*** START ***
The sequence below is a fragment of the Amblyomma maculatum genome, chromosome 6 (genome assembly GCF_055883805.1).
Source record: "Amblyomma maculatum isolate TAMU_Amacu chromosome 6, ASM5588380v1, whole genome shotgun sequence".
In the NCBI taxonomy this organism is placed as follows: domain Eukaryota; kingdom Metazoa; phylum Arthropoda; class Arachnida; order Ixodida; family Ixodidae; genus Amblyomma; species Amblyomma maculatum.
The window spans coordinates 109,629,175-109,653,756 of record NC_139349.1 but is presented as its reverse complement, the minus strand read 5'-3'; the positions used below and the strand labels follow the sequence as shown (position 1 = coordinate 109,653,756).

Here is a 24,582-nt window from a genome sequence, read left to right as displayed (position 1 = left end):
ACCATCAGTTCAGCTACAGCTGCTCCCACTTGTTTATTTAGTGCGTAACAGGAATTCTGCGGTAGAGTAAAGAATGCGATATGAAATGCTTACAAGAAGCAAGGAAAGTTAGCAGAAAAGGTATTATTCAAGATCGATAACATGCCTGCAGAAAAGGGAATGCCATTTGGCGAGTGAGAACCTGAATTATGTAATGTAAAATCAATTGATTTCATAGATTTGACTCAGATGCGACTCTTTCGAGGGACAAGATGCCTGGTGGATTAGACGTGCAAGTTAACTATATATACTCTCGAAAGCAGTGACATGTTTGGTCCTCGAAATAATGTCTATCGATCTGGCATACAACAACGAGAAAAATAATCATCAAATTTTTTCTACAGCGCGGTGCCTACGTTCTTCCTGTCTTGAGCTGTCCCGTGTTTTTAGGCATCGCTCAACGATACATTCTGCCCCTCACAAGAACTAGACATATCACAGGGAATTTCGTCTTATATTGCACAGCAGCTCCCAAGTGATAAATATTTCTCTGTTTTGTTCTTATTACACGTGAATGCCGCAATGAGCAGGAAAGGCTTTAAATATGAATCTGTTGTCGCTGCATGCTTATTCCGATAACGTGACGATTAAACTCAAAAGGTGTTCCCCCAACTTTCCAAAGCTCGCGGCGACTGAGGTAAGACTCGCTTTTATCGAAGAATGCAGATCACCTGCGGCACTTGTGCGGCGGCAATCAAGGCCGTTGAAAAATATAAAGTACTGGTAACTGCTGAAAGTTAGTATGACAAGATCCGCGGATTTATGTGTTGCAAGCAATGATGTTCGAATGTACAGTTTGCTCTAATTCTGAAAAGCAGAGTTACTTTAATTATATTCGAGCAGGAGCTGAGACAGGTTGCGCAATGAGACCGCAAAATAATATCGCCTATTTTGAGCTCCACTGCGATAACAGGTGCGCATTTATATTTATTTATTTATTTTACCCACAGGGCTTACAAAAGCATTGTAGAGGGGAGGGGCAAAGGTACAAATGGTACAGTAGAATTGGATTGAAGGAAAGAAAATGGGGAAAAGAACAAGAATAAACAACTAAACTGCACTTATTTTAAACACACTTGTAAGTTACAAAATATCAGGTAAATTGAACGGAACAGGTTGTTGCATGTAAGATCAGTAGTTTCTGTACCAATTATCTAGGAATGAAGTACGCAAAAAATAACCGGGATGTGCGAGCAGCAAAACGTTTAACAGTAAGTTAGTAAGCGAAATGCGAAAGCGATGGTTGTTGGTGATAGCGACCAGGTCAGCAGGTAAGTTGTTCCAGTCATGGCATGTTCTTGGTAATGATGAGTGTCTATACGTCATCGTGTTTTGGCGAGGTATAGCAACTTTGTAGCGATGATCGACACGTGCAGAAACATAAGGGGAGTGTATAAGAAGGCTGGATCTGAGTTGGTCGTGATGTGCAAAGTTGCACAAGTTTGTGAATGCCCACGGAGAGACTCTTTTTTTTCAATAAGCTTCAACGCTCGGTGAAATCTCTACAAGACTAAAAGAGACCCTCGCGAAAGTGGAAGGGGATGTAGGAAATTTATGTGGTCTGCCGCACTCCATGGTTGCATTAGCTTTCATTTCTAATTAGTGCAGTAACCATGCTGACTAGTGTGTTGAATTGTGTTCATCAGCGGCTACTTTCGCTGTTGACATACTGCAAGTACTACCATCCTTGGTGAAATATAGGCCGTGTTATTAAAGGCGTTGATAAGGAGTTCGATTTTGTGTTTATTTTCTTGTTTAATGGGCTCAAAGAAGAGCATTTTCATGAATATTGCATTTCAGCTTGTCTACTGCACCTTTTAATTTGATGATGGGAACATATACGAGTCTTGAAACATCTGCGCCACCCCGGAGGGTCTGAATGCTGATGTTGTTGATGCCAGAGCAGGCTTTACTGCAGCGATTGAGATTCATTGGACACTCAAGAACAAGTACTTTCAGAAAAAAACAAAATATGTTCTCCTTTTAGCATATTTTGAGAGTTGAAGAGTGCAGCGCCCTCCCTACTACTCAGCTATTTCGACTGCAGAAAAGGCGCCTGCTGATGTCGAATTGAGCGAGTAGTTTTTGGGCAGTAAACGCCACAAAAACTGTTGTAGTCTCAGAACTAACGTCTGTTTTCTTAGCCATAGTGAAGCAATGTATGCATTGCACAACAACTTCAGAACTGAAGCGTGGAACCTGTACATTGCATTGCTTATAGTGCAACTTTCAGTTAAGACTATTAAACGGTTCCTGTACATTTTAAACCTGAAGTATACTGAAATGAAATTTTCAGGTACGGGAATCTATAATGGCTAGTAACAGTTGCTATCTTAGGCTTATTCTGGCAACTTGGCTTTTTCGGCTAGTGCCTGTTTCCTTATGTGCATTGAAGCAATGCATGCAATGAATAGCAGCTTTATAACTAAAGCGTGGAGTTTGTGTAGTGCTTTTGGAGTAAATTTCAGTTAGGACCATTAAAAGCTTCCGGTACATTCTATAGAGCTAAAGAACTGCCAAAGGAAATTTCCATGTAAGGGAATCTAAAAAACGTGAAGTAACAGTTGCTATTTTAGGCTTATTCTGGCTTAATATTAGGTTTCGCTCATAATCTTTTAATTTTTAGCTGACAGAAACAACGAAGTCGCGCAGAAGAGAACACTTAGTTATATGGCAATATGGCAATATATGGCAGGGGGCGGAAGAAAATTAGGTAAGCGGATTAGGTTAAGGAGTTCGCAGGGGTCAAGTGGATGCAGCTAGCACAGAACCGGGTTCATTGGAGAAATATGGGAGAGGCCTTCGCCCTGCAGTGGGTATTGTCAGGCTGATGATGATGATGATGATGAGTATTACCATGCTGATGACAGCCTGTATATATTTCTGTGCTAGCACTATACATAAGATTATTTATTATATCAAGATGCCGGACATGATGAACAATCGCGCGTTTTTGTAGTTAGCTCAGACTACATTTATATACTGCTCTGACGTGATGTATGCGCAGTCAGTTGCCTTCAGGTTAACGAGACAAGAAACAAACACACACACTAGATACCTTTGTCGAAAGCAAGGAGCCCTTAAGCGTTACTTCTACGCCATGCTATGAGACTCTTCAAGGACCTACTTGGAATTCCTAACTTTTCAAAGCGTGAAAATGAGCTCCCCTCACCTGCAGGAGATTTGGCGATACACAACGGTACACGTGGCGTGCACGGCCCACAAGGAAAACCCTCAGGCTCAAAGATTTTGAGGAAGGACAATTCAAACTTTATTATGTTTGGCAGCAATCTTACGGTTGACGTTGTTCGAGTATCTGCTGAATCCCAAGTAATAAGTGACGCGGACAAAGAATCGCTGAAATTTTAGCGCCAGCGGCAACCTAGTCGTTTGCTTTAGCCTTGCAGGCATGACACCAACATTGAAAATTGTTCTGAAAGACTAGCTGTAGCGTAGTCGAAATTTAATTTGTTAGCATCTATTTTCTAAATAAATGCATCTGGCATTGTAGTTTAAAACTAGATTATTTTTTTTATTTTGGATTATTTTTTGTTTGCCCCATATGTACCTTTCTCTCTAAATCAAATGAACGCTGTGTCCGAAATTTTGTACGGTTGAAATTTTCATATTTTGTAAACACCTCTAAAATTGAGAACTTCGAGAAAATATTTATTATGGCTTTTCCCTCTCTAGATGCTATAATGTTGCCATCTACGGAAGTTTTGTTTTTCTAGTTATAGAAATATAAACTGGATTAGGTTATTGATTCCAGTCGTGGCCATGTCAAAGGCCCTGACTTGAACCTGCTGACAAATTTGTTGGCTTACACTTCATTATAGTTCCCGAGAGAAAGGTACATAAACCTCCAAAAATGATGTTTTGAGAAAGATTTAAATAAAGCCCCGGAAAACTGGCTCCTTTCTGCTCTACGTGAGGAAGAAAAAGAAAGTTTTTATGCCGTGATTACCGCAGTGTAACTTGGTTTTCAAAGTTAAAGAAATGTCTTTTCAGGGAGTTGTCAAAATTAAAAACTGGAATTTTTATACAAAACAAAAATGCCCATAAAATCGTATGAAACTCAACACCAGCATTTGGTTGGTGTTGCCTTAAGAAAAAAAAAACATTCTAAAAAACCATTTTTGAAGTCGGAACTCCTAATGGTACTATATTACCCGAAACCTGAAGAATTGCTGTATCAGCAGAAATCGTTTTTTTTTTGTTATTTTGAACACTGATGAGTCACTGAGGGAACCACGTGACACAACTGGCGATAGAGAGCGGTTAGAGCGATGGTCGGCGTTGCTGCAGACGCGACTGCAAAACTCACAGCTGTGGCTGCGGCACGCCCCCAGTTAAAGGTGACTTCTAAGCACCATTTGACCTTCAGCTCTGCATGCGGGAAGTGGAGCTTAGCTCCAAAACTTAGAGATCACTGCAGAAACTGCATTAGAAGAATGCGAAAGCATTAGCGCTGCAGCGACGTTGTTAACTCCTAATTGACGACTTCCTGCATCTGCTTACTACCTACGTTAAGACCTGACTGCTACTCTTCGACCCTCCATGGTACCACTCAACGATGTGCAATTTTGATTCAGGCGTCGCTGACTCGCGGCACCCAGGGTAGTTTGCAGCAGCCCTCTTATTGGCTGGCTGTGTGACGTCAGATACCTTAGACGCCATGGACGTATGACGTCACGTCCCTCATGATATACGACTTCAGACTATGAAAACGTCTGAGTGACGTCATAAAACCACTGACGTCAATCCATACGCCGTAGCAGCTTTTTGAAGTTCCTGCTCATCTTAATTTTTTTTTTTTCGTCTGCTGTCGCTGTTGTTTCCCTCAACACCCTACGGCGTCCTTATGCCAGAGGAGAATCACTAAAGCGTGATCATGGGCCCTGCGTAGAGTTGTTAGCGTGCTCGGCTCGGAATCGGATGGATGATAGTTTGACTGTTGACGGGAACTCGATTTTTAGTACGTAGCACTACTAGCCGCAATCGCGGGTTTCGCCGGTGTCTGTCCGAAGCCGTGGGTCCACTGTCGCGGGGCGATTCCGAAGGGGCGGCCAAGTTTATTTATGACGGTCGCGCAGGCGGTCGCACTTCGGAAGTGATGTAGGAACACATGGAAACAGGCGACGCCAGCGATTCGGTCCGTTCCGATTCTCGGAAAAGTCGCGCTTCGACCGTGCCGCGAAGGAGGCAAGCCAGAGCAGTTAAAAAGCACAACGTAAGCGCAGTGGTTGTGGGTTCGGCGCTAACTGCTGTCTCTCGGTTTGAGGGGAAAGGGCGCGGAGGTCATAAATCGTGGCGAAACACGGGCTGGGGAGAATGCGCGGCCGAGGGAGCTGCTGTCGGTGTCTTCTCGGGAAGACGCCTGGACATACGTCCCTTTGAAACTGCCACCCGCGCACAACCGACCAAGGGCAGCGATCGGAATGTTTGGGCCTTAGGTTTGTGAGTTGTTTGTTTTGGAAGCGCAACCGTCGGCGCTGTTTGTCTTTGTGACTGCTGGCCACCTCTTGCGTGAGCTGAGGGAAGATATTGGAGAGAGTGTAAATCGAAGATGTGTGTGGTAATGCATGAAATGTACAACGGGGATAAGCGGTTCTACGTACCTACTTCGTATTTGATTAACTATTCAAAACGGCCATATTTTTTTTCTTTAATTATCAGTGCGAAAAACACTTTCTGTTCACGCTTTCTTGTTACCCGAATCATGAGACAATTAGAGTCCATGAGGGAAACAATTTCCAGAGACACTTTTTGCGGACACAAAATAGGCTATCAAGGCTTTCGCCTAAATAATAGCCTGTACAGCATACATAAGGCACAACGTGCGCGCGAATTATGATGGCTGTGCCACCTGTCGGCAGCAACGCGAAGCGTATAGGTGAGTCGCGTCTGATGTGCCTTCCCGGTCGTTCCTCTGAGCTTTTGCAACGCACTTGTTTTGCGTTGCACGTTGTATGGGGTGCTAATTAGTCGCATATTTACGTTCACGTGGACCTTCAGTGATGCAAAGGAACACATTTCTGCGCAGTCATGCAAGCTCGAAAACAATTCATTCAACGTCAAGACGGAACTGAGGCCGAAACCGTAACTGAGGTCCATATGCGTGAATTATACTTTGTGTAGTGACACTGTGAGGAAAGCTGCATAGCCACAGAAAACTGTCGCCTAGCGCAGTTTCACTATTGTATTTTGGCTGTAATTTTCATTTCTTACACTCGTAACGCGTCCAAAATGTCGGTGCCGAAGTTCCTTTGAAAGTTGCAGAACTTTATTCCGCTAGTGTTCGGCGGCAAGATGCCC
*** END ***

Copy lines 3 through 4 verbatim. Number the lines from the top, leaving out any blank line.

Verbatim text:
In the NCBI taxonomy this organism is placed as follows: domain Eukaryota; kingdom Metazoa; phylum Arthropoda; class Arachnida; order Ixodida; family Ixodidae; genus Amblyomma; species Amblyomma maculatum.
The window spans coordinates 109,629,175-109,653,756 of record NC_139349.1 but is presented as its reverse complement, the minus strand read 5'-3'; the positions used below and the strand labels follow the sequence as shown (position 1 = coordinate 109,653,756).